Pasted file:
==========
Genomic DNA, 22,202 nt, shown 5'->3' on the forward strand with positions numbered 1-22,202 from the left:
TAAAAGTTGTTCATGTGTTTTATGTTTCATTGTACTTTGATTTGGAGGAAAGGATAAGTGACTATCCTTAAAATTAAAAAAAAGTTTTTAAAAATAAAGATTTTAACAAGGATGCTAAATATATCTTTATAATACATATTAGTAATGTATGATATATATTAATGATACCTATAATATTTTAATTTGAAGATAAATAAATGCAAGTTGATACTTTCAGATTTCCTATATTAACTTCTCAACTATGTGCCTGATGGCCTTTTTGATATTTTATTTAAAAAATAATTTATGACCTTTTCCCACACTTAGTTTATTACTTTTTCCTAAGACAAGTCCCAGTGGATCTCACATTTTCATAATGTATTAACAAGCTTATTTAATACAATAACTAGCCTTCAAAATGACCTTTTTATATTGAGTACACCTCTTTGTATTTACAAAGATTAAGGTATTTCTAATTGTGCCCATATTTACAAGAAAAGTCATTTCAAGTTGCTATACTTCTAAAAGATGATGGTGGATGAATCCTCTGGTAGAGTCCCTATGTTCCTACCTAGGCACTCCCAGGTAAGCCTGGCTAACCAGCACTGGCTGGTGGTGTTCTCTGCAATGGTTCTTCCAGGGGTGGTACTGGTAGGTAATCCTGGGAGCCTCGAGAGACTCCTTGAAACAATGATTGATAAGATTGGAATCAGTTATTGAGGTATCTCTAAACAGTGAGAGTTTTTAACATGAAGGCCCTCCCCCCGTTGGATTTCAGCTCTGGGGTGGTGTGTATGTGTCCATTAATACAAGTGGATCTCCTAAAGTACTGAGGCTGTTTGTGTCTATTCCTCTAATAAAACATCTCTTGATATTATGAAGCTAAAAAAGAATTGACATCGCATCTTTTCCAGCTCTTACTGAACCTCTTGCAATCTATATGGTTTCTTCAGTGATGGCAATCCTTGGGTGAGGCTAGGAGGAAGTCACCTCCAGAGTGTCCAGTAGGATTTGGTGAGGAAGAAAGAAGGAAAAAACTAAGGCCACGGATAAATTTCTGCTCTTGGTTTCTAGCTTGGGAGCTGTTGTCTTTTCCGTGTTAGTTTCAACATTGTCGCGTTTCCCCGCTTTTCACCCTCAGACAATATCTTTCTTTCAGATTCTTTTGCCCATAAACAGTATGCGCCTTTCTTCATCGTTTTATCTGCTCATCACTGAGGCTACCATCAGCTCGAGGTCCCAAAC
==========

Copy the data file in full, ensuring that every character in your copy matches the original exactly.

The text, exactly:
Genomic DNA, 22,202 nt, shown 5'->3' on the forward strand with positions numbered 1-22,202 from the left:
TAAAAGTTGTTCATGTGTTTTATGTTTCATTGTACTTTGATTTGGAGGAAAGGATAAGTGACTATCCTTAAAATTAAAAAAAAGTTTTTAAAAATAAAGATTTTAACAAGGATGCTAAATATATCTTTATAATACATATTAGTAATGTATGATATATATTAATGATACCTATAATATTTTAATTTGAAGATAAATAAATGCAAGTTGATACTTTCAGATTTCCTATATTAACTTCTCAACTATGTGCCTGATGGCCTTTTTGATATTTTATTTAAAAAATAATTTATGACCTTTTCCCACACTTAGTTTATTACTTTTTCCTAAGACAAGTCCCAGTGGATCTCACATTTTCATAATGTATTAACAAGCTTATTTAATACAATAACTAGCCTTCAAAATGACCTTTTTATATTGAGTACACCTCTTTGTATTTACAAAGATTAAGGTATTTCTAATTGTGCCCATATTTACAAGAAAAGTCATTTCAAGTTGCTATACTTCTAAAAGATGATGGTGGATGAATCCTCTGGTAGAGTCCCTATGTTCCTACCTAGGCACTCCCAGGTAAGCCTGGCTAACCAGCACTGGCTGGTGGTGTTCTCTGCAATGGTTCTTCCAGGGGTGGTACTGGTAGGTAATCCTGGGAGCCTCGAGAGACTCCTTGAAACAATGATTGATAAGATTGGAATCAGTTATTGAGGTATCTCTAAACAGTGAGAGTTTTTAACATGAAGGCCCTCCCCCCGTTGGATTTCAGCTCTGGGGTGGTGTGTATGTGTCCATTAATACAAGTGGATCTCCTAAAGTACTGAGGCTGTTTGTGTCTATTCCTCTAATAAAACATCTCTTGATATTATGAAGCTAAAAAAGAATTGACATCGCATCTTTTCCAGCTCTTACTGAACCTCTTGCAATCTATATGGTTTCTTCAGTGATGGCAATCCTTGGGTGAGGCTAGGAGGAAGTCACCTCCAGAGTGTCCAGTAGGATTTGGTGAGGAAGAAAGAAGGAAAAAACTAAGGCCACGGATAAATTTCTGCTCTTGGTTTCTAGCTTGGGAGCTGTTGTCTTTTCCGTGTTAGTTTCAACATTGTCGCGTTTCCCCGCTTTTCACCCTCAGACAATATCTTTCTTTCAGATTCTTTTGCCCATAAACAGTATGCGCCTTTCTTCATCGTTTTATCTGCTCATCACTGAGGCTACCATCAGCTCGAGGTCCCAAAC